The IGCP 565 Project
Geodetic Observations of the Global Water Cycle
For the development of an observational strategy, the water cycle can be divided into slow and fast branches. The 'fast branch' consists of precipitation (liquid and solid), evapotranspiration, clouds and water vapor. The dynamics of the elements in this branch can vary significantly within a day. The 'slow branch' consists of changes in soil moisture, ground water, snow and ice, freeze-thaw states, ocean dynamics, salinity and volume, and river discharge. The elements in this branch change on much longer time scales. From a perspective of an observing system with two corresponding branches, it is the slow branch where geodetic observations can best contribute (Lawford et al., 2004).
At time scales from sub-daily to decades, the largest mass redistributions on the surface of the solid Earth mainly occur in the water stored in the atmosphere, in the ocean, on land, and in glaciers and ice sheets. Exchanges of mass between these major reservoirs of the water cycle are linked to each other through a conservation-of-mass equation (Clarke et al., 2005). These mass movements load and deform the solid Earth. Any of these mass movements changes the Earth's gravitational field primarily due to the mass redistribution, and, secondarily, due to deformations of the solid Earth. Through associated changes in the angular momentum and the moments of inertia of atmosphere, ocean, terrestrial hydrosphere, and solid Earth, the redistribution of mass in the fluid envelope also affects the rotation of the Earth. Any of these changes will in turn impact the mass distribution in the ocean and thus create additional loads and variations in the geodetic parameters. Therefore, the geodetic loading signals of atmosphere, ocean, and terrestrial hydrosphere are inherently linked together (Blewitt & Clarke, 2003) and an integrated gravitationally consistent modeling approach is required in order to predict these geodetic signals with high accuracy. Moreover, variations in groundwater level lead to surface displacements and local gravity changes.
The current gravity mission GRACE is now producing the best ever estimates of sub-continental-scale variation in terrestrial hydrology over several years (e.g., Tapley et al., 2004; Rowlands et al, 2005; Crowley et al., 2006), and is also providing the best available estimates of present-day changes in the large ice sheets (e.g., Velicogna & Wahr, 2006). However, the integration of the three areas of geodesy is still in an initial stage, with the main focus on a combination of GPS and GRACE observations for the inversion of surface mass changes or associated surface deformations (e.g., Davis, et al., 2004; Kusche & Schrama, 2005; Wu et al., 2006). Moreover, the inversion of geodetic observations for surface mass changes is hampered by model inconsistencies, which limit the full exploitation of the geodetic observations (Plag et al., 2007).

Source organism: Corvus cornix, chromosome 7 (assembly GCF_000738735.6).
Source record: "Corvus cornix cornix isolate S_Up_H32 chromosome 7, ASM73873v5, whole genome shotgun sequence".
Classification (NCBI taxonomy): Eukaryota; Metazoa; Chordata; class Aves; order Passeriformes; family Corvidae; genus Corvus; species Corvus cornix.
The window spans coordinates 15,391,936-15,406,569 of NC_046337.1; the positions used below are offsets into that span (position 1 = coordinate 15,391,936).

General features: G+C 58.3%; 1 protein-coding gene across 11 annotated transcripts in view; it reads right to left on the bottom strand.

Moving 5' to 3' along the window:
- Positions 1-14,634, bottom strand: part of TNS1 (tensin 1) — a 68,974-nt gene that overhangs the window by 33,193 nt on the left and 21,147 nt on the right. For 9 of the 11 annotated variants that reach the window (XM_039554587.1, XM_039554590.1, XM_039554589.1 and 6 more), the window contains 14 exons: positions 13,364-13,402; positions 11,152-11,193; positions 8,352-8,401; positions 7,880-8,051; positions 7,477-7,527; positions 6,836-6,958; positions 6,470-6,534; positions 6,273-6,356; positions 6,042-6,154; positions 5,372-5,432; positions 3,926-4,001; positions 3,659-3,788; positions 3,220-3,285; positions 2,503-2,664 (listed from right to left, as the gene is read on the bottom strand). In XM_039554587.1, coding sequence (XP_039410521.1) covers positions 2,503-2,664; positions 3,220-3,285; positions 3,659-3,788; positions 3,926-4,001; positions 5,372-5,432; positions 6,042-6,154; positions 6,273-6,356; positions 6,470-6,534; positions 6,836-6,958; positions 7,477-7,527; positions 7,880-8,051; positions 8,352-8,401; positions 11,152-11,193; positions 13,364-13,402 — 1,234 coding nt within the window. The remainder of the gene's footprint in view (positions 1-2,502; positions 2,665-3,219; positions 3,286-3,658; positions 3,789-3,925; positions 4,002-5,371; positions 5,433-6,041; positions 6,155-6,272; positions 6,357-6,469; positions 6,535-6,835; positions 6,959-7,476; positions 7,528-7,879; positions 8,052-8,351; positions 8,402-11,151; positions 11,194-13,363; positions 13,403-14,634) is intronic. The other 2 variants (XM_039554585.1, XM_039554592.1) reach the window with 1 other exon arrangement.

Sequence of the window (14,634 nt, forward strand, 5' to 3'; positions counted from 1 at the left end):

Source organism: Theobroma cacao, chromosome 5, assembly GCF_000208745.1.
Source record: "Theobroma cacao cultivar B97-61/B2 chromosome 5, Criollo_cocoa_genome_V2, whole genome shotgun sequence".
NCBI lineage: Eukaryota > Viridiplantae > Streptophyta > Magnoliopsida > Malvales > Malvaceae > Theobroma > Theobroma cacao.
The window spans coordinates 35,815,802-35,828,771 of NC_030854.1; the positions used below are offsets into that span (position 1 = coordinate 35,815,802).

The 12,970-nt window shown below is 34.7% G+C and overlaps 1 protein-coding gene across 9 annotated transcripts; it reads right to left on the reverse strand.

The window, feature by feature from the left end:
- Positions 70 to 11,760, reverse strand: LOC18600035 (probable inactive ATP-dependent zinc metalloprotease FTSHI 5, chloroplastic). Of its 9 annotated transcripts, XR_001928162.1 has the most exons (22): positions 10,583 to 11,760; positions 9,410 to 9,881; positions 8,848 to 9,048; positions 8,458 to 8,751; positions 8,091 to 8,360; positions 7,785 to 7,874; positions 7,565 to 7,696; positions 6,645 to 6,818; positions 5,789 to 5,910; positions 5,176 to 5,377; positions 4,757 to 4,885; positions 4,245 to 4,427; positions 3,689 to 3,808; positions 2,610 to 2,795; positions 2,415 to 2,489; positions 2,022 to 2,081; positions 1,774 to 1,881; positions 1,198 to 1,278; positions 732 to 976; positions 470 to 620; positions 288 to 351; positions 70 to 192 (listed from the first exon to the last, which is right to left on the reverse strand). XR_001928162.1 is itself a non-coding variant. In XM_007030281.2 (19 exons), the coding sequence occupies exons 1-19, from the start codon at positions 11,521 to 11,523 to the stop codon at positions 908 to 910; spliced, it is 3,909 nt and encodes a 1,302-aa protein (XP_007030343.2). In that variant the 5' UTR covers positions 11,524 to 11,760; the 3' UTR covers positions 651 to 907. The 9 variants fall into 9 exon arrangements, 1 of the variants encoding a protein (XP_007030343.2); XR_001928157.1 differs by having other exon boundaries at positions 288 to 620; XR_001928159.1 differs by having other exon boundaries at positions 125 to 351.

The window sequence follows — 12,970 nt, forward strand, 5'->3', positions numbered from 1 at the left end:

Exploring the linkage between the signals in gravity, shape and rotation of the Earth, GRACE can be used to validate new methods using GPS data on Earth's shape to produce the first ever estimates of decadal scale variation in continental scale water storage. Unlike GRACE, high quality GPS data now spans >10 years, and the global GPS network with ever increasing spatial resolution and accuracy provides longer term stability toward studies of global climate change and its effect on terrestrial water storage. Moreover, by combining the geodetic observations with hydrological models, the geodetic techniques are the basis for a mass transport monitoring system. In order to fully exploit the geodetic potential, a number of science issues need to be addressed. These issues are discussed below.
A continuation of GRACE-like missions is a fundamental prerequisite for a geodetic monitoring of the global water cycle. A major effort needs to be made to ensure subsequent missions when the current GRACE mission stops operation potentially as early as 2010. While on longer time scales, new and improved gravity missions are considered, the immediate need for continuation may be best met by a second GRACE-type mission. Such a mission could be deployed in close cooperation with and potentially under the lead of one of the emerging space agencies in Africa or Asia. Moreover, in the frame of a virtual constellation for water cycle monitoring, additional gravity missions could be considered, thereby increasing spatial resolution considerably. An important goal of the proposed project will be to explore the various options and to discuss with CEOS members an appropriate path to ensure continuous gravity missions.